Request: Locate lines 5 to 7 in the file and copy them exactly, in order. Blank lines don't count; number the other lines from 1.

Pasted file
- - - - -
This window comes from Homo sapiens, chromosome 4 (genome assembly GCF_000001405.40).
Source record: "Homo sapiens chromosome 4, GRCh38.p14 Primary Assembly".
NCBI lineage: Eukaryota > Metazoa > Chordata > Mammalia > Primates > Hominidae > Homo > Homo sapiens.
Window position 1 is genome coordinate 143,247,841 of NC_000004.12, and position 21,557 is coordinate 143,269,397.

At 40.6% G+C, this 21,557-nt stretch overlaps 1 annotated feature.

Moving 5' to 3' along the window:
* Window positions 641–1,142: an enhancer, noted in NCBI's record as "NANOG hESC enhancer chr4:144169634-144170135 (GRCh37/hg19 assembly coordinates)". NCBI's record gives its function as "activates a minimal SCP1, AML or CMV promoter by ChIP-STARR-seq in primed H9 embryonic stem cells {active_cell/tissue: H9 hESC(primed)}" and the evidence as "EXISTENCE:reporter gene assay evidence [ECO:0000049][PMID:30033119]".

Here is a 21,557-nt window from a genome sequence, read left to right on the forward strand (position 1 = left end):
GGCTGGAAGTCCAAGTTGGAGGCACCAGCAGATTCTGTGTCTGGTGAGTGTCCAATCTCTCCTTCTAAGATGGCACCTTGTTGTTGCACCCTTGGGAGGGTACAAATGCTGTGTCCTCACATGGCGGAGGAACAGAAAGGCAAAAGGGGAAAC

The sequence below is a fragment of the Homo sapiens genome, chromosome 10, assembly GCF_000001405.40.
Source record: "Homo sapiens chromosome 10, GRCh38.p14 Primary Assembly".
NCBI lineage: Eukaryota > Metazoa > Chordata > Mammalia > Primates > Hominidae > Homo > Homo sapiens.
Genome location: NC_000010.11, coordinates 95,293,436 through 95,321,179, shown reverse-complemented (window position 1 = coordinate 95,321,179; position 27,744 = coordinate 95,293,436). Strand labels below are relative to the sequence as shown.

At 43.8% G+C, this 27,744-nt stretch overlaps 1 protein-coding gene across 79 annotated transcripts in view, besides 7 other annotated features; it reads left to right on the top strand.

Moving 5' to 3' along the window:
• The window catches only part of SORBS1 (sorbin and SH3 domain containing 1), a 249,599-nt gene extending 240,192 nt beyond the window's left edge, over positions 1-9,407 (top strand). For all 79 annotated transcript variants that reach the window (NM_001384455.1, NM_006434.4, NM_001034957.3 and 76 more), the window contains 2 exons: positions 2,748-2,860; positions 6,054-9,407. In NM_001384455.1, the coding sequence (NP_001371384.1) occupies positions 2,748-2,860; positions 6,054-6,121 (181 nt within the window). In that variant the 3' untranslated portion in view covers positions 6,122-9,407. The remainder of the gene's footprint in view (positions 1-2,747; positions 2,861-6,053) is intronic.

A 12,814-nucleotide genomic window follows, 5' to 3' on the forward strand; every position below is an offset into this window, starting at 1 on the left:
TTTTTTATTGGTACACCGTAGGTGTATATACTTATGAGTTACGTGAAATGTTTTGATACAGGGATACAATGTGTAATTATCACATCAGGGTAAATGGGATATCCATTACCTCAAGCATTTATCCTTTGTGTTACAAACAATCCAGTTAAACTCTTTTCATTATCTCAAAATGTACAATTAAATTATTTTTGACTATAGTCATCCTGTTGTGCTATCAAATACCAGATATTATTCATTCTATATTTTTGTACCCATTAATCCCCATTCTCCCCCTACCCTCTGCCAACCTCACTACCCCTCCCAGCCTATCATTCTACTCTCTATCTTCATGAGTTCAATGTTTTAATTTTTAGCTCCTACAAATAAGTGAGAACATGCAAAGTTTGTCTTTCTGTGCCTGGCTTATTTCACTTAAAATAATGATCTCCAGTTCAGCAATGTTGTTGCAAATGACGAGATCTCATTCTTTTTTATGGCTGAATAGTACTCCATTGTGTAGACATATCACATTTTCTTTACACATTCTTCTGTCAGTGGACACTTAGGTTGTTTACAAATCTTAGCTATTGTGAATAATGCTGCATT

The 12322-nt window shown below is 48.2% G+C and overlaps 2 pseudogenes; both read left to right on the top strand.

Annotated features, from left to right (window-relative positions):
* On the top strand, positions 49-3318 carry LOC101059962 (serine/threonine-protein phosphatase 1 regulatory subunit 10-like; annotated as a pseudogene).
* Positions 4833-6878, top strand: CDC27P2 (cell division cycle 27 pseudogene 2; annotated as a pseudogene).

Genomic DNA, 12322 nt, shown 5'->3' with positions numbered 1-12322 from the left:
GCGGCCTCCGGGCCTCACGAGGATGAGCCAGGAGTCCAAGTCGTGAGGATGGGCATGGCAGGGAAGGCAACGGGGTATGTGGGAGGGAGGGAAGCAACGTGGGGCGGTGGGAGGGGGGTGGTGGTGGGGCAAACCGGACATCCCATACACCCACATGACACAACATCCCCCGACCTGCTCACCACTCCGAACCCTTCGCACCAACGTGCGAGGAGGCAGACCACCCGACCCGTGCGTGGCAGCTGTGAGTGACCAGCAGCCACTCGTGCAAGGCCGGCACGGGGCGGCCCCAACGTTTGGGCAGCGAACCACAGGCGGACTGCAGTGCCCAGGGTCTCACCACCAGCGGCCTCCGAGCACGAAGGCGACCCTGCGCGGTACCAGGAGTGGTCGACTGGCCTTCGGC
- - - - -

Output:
At 40.6% G+C, this 21,557-nt stretch overlaps 1 annotated feature.

Moving 5' to 3' along the window:
* Window positions 641–1,142: an enhancer, noted in NCBI's record as "NANOG hESC enhancer chr4:144169634-144170135 (GRCh37/hg19 assembly coordinates)". NCBI's record gives its function as "activates a minimal SCP1, AML or CMV promoter by ChIP-STARR-seq in primed H9 embryonic stem cells {active_cell/tissue: H9 hESC(primed)}" and the evidence as "EXISTENCE:reporter gene assay evidence [ECO:0000049][PMID:30033119]".